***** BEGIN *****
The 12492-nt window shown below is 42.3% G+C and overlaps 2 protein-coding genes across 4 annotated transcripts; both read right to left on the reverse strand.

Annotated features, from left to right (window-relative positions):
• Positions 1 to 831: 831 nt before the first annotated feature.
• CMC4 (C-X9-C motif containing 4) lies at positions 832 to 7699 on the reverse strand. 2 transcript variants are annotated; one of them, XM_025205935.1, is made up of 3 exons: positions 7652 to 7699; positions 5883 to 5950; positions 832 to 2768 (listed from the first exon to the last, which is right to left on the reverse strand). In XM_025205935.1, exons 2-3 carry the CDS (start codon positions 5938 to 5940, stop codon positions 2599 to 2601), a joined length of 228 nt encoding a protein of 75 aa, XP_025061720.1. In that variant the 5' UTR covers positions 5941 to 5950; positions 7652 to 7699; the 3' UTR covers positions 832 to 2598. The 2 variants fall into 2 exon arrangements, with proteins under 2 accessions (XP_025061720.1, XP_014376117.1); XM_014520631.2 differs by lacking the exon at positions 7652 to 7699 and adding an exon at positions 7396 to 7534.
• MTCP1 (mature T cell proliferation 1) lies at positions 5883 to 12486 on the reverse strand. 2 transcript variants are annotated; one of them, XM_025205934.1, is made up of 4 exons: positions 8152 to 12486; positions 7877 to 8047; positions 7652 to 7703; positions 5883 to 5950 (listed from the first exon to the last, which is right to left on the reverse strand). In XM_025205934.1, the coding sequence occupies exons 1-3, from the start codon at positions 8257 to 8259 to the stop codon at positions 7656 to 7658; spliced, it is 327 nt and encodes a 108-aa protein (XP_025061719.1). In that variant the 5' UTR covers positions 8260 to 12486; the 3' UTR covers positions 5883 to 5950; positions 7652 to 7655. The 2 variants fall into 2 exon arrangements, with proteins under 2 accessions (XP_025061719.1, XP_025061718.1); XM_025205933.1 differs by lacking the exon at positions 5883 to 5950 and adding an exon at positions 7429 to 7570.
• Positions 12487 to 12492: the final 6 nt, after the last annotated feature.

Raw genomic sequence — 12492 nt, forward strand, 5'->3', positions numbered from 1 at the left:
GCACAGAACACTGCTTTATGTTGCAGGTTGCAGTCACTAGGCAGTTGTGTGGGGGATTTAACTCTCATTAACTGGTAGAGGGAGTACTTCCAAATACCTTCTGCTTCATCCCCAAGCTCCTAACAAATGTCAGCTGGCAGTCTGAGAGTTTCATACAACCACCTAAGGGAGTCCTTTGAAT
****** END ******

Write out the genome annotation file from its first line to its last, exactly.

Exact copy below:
The 12492-nt window shown below is 42.3% G+C and overlaps 2 protein-coding genes across 4 annotated transcripts; both read right to left on the reverse strand.

Annotated features, from left to right (window-relative positions):
• Positions 1 to 831: 831 nt before the first annotated feature.
• CMC4 (C-X9-C motif containing 4) lies at positions 832 to 7699 on the reverse strand. 2 transcript variants are annotated; one of them, XM_025205935.1, is made up of 3 exons: positions 7652 to 7699; positions 5883 to 5950; positions 832 to 2768 (listed from the first exon to the last, which is right to left on the reverse strand). In XM_025205935.1, exons 2-3 carry the CDS (start codon positions 5938 to 5940, stop codon positions 2599 to 2601), a joined length of 228 nt encoding a protein of 75 aa, XP_025061720.1. In that variant the 5' UTR covers positions 5941 to 5950; positions 7652 to 7699; the 3' UTR covers positions 832 to 2598. The 2 variants fall into 2 exon arrangements, with proteins under 2 accessions (XP_025061720.1, XP_014376117.1); XM_014520631.2 differs by lacking the exon at positions 7652 to 7699 and adding an exon at positions 7396 to 7534.
• MTCP1 (mature T cell proliferation 1) lies at positions 5883 to 12486 on the reverse strand. 2 transcript variants are annotated; one of them, XM_025205934.1, is made up of 4 exons: positions 8152 to 12486; positions 7877 to 8047; positions 7652 to 7703; positions 5883 to 5950 (listed from the first exon to the last, which is right to left on the reverse strand). In XM_025205934.1, the coding sequence occupies exons 1-3, from the start codon at positions 8257 to 8259 to the stop codon at positions 7656 to 7658; spliced, it is 327 nt and encodes a 108-aa protein (XP_025061719.1). In that variant the 5' UTR covers positions 8260 to 12486; the 3' UTR covers positions 5883 to 5950; positions 7652 to 7655. The 2 variants fall into 2 exon arrangements, with proteins under 2 accessions (XP_025061719.1, XP_025061718.1); XM_025205933.1 differs by lacking the exon at positions 5883 to 5950 and adding an exon at positions 7429 to 7570.
• Positions 12487 to 12492: the final 6 nt, after the last annotated feature.

Raw genomic sequence — 12492 nt, forward strand, 5'->3', positions numbered from 1 at the left:
GCACAGAACACTGCTTTATGTTGCAGGTTGCAGTCACTAGGCAGTTGTGTGGGGGATTTAACTCTCATTAACTGGTAGAGGGAGTACTTCCAAATACCTTCTGCTTCATCCCCAAGCTCCTAACAAATGTCAGCTGGCAGTCTGAGAGTTTCATACAACCACCTAAGGGAGTCCTTTGAAT